"Shake Yer Popboomerang 3" Sydney Launch Ups and Downs Halfway The Aerial Maps Marrickville Bowling Club Friday February 29, 2020 Photos by Mark Fraser of Redback Rock
This isn’t going to be one of those reviews where someone walks you through a song-by-song recreation of the gig. For starters, I’ve seen Aerial Maps once, Halfway never, and Ups and Downs twice. None of them are really big on song introductions either. So I have no idea what any of the tunes were called, besides a couple from the headliners.
I guess a dedicated reviewer would have gone and had a squiz at the set lists, or maybe bailed up a hapless band member, but to be honest I was too busy drinking with a dear friend I hadn’t seen in ages to worry about that. So it’s going to be more about the vibe, man, and a few observations I jotted down in a notebook.
As the former Oscarlima and Jericho frontman, P76 leader and onetime member of Little Murders, Danny McDonald should need no introduction. But if you're curious about on of the most ybderrated purveyors of Aussie guitar pop and want a jumping-in point, his new EP is as good a place as any.
Danny plays guitar and writes pithy, Australian-tinged songs with depth and there are five crackers on "Modern architecture". They range from punky-pop to jangle-rama and are chockfull of melody and fire. McDonald has armed himself with a sterling engine room (Tim Mills on bass and David Klynjans on drums), a stellar vocal partner in Anna Burley (Killjoys) and an ace producer in Craig Pikington.
Marching Out of Time – Various Artists (Popboomerang)
With 115 releases to its credit, Melbourne’s Popboomerang is as an amazing independent record label success story and a beacon for under-the-radar Australian pop. Presuming, of course, that success is measured in quality music and not sheep stations.
The labels been a long-time labour of love for owner Scott Thurling and that passion makes his decision to close it down, at least for now, all the more noteworthy. In his own words:
Being locked up can do funny things to you! I will admit to feeling a little frustrated on July 24, 2021, when I made the announcement to end Popboomerang Records. The news might have been a surprise to some, but it was one I had been contemplating for a while.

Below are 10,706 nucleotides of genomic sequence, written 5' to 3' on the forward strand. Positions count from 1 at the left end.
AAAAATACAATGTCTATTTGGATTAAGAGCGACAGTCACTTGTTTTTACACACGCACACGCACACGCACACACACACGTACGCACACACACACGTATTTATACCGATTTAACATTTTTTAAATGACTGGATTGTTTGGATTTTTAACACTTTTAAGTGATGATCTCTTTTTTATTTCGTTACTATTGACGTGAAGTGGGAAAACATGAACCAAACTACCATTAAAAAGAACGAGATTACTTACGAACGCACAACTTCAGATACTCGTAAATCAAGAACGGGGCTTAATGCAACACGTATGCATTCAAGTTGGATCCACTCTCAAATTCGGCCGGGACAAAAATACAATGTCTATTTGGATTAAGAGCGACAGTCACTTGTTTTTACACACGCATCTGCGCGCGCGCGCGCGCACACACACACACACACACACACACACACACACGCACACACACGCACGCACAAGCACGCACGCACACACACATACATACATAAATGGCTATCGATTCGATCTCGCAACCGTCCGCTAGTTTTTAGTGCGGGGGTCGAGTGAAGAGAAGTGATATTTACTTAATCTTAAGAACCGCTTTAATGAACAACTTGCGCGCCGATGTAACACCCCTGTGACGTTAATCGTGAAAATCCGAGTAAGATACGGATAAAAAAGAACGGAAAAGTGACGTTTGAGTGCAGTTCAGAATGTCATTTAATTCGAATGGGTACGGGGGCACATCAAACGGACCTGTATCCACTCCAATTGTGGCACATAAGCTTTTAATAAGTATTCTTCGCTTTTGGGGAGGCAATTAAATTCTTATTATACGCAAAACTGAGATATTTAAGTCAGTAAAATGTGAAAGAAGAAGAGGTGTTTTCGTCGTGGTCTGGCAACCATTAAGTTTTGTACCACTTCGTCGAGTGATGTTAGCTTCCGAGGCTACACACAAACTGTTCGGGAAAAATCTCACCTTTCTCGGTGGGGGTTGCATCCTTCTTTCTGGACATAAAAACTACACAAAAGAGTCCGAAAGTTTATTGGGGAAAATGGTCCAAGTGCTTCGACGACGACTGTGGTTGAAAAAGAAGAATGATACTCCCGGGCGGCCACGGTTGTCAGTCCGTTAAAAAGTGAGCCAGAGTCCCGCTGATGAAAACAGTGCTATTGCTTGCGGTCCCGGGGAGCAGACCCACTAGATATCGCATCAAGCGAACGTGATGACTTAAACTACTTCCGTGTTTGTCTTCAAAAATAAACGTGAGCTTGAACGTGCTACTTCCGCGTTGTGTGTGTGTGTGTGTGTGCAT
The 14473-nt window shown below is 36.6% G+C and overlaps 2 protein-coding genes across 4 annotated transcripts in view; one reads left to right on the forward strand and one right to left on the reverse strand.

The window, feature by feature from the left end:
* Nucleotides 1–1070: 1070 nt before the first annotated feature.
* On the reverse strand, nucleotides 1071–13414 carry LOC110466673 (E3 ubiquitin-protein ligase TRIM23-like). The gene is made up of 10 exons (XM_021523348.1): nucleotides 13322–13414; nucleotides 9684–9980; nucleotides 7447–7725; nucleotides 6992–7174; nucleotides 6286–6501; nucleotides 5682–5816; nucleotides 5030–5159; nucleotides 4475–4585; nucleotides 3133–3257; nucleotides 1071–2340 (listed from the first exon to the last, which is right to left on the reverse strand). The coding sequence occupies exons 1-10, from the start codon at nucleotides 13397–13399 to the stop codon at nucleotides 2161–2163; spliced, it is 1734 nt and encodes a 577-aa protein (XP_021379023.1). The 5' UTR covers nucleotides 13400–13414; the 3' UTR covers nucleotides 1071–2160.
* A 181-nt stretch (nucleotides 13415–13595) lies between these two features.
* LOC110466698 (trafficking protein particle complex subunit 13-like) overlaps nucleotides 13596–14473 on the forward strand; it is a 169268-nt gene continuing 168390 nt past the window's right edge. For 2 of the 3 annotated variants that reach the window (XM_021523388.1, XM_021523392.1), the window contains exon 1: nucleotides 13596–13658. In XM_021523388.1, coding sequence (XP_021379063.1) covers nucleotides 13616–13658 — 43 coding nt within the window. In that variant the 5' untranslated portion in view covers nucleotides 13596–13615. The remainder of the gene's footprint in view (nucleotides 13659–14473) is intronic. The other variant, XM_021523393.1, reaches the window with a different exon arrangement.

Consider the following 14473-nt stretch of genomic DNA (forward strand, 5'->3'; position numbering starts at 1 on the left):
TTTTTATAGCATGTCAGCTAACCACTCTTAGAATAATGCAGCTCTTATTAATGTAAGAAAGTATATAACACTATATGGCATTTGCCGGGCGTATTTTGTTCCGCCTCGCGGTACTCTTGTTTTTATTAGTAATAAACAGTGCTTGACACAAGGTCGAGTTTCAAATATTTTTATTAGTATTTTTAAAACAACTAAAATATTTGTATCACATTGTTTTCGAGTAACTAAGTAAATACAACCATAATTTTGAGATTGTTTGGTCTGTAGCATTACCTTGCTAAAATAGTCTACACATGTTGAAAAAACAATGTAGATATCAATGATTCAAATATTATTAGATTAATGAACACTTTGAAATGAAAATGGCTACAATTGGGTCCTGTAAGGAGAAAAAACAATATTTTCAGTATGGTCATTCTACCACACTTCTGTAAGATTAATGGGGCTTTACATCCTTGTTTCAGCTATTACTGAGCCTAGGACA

Covid-19 challenges to running a label were the tipping point after 18 months of cancelled live events and the gigantic increases in the price of international postage which was making exporting almost impossible.I had also recently established a new record label, Sound As Ever 90-99, focussing on Australian ’90’s indie music, which was taking off, and it felt impossible to do justice to both ventures at the same time.
Ups and Downs(pictured above), Halfway and The Arial Maps will do the honours at Marrickville Bowling Club on February 29. Tickets are on sale here.
"Shake Yer Popboomerang 3" is the latest in a series of compilation albums released on the Popboomerang Records label to document and celebrate the finest melodic pop, jangle, folk and rock music in the Australian scene. The label was founded by Scott Thurling in 2002 and has released more than 80 recordings.
Great pop music is timeless. The proof is right here in the 37 rare or previously unreleased tracks on this compilation of Australian bands from Melbourne label Popboomerang.
Ask yourself this question: When did Pop - as the ‘60s defined it - become uncool with the masses? Who forced it to go sit in the naughty corner with its rowdy sibling Rock and Roll and its odd cousin Free Jazz? Best guess is when the corporatised music industry ate itself in the 1980s and all the people with emotional intelligence were replaced by spreadsheets.
Melbourne pop fan Scott Thurling and his prolific label just deals with it. With more than 100 releases in the back catalogue, for almost 20 years it’s been the go-to place in Australia for “real” pop - not the soulless pap that passes for the same for most people. As you might work out from the title, “Shake” is the third volume in a series and the label’s fourth compilation. A handful of these tracks date back 20 years but you'd never know.